This morning I woke up and my head ached from the sinuses, to my jaw, and wrapping around the base of the cranium. I got up, showered and headed in regardless. Under the fluorescent lights of the office it began to feel as though I'd been both hit in the face with shovel and as if the skin of my scalp was too small. Some ibuprofen at 11AM helped for about 30 minutes but by 12:10 I was about as bad as I'd been when I first got there. Finally I just went home and attempted writing some documentation instead of the code I'd been working on.
I am feeling a bit more scared today. Have had time to consider the enormity of the tasks at hand. I'm grateful to not have to try and get them all done in the next few weeks, but even working on them over the next months seems a little overwhelming. It is trying to figure out the details that feels like too much to manage.
I found myself considering a quote from Anais Nin today, "And the day came when the risk to remain tight in a bud was more painful than the risk it took to blossom”
Today I do not feel like I'm blossoming. I can certainly see that I was feeling the irritation at remaining with what is comfortable, safe, and has the trappings of societal approval -- in the bud, as it were. I don't know, perhaps all the pain of change, the pain of knowing, seeing, and admitting the truth, that is all the pain of blossoming.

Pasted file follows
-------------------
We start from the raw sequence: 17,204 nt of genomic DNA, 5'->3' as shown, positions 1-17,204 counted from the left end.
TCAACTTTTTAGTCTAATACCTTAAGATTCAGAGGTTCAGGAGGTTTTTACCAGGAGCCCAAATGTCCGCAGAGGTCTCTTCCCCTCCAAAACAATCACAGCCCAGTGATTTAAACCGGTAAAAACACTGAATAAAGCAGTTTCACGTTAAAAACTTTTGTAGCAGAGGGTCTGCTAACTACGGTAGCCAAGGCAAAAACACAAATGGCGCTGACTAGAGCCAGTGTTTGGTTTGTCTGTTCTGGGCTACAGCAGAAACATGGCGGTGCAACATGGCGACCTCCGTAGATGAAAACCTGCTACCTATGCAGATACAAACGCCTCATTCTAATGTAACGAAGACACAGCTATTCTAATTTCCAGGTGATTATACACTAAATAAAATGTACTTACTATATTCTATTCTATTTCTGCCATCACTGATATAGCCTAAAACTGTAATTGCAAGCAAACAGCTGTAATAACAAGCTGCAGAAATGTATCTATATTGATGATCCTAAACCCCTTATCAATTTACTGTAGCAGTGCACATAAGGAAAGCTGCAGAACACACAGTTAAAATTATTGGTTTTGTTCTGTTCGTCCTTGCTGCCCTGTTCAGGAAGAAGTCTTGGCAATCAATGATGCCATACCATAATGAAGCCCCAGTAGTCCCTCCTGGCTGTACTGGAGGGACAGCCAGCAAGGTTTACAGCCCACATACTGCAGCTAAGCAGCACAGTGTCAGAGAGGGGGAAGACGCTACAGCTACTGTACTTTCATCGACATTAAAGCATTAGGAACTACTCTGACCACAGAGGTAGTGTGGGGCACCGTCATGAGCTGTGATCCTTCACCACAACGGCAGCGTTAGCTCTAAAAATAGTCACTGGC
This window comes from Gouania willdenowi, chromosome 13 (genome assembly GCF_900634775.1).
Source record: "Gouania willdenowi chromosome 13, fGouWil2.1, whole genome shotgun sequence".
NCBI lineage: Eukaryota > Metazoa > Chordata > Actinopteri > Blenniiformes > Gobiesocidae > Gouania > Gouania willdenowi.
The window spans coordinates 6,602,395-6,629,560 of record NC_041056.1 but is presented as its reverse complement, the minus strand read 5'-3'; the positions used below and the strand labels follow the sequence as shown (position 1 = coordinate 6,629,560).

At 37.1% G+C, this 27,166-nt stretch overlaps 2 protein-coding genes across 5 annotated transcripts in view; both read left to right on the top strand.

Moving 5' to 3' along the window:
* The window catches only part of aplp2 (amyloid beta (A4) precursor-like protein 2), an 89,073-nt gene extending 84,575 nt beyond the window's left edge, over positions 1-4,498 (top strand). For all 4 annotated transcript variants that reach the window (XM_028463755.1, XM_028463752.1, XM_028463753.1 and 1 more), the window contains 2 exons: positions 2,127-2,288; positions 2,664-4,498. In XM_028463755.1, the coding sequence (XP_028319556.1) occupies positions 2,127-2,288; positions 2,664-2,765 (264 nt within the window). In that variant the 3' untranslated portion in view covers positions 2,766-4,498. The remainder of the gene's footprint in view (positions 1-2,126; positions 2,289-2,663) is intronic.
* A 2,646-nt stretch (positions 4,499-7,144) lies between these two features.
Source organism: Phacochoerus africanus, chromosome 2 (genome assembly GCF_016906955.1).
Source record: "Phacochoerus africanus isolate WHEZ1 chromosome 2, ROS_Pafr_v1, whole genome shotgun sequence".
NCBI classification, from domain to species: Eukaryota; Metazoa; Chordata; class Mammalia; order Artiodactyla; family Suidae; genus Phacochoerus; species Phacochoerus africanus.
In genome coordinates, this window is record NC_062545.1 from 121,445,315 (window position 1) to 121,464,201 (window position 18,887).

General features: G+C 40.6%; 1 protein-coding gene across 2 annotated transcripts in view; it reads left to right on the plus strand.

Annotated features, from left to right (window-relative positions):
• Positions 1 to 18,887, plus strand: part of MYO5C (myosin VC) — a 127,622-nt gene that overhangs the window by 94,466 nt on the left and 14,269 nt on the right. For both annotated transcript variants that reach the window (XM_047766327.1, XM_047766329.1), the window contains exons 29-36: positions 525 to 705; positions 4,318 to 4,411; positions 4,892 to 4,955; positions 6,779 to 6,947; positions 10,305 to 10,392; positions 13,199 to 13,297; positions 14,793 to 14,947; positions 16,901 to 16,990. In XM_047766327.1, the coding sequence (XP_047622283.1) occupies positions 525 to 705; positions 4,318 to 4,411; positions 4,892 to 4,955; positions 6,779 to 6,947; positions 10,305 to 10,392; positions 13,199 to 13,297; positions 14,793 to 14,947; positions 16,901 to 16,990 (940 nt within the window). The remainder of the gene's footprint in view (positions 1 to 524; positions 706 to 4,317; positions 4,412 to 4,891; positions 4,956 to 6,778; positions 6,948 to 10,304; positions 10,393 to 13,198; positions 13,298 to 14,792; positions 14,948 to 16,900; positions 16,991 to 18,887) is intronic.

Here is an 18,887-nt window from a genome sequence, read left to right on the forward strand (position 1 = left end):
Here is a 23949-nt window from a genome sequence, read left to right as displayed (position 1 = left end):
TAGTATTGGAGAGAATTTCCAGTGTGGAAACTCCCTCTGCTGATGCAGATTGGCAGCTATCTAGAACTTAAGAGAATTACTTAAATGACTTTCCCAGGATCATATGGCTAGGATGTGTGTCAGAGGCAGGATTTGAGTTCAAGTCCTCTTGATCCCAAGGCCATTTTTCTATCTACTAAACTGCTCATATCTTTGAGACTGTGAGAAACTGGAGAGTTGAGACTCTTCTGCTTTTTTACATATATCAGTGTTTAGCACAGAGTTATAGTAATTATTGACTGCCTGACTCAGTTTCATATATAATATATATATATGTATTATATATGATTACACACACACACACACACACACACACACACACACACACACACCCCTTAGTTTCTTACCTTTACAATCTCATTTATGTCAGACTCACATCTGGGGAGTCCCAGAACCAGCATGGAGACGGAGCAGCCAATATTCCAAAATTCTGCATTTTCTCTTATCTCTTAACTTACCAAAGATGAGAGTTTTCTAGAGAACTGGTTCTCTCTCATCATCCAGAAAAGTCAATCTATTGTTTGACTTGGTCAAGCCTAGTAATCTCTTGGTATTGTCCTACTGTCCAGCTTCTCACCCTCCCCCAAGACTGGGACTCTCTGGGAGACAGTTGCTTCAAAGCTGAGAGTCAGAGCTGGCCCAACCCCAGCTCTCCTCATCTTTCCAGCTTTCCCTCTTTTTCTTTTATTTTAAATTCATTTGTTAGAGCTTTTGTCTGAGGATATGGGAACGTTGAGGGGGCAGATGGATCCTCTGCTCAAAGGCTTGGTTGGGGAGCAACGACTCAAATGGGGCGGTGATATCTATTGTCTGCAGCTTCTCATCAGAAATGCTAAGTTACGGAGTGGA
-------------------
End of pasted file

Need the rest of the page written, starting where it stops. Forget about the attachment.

I've not been known for my risk-taking. Even in my daring I was a cautious child. I would only sink into the thrill of something only after I'd assured myself that I'd be safe doing so, at least when it came to the physical world. I can recall not being so cautious with my emotional body, throwing myself into trying to be popular, talented and smart, but not ever really fitting in with those groups in school.
I don't feel safe in these changes right now, like I've not tested the route, checked for the safety features or anything. It feels like nothing but risk and very uncomfortable. Part of me would like to just check out, not be present for these changes, distract myself somehow.
What keeps me present, aside from abiding Love, is the direct knowledge from my combined practices that distraction doesn't work. In asana the mind tries to take off, abandon the effort of the body. That very effort, and the direct experience of it, draws the mind back to be present to the discomfort. The understanding I had found that all the distractions of my 20s could not alleviate the fear and sorrow I felt inside is what brought me to Zen, that and knowing I needed help in knowing what to do while being present.
So here I am, I don't feel like a blossom but at least I'm present for the changes.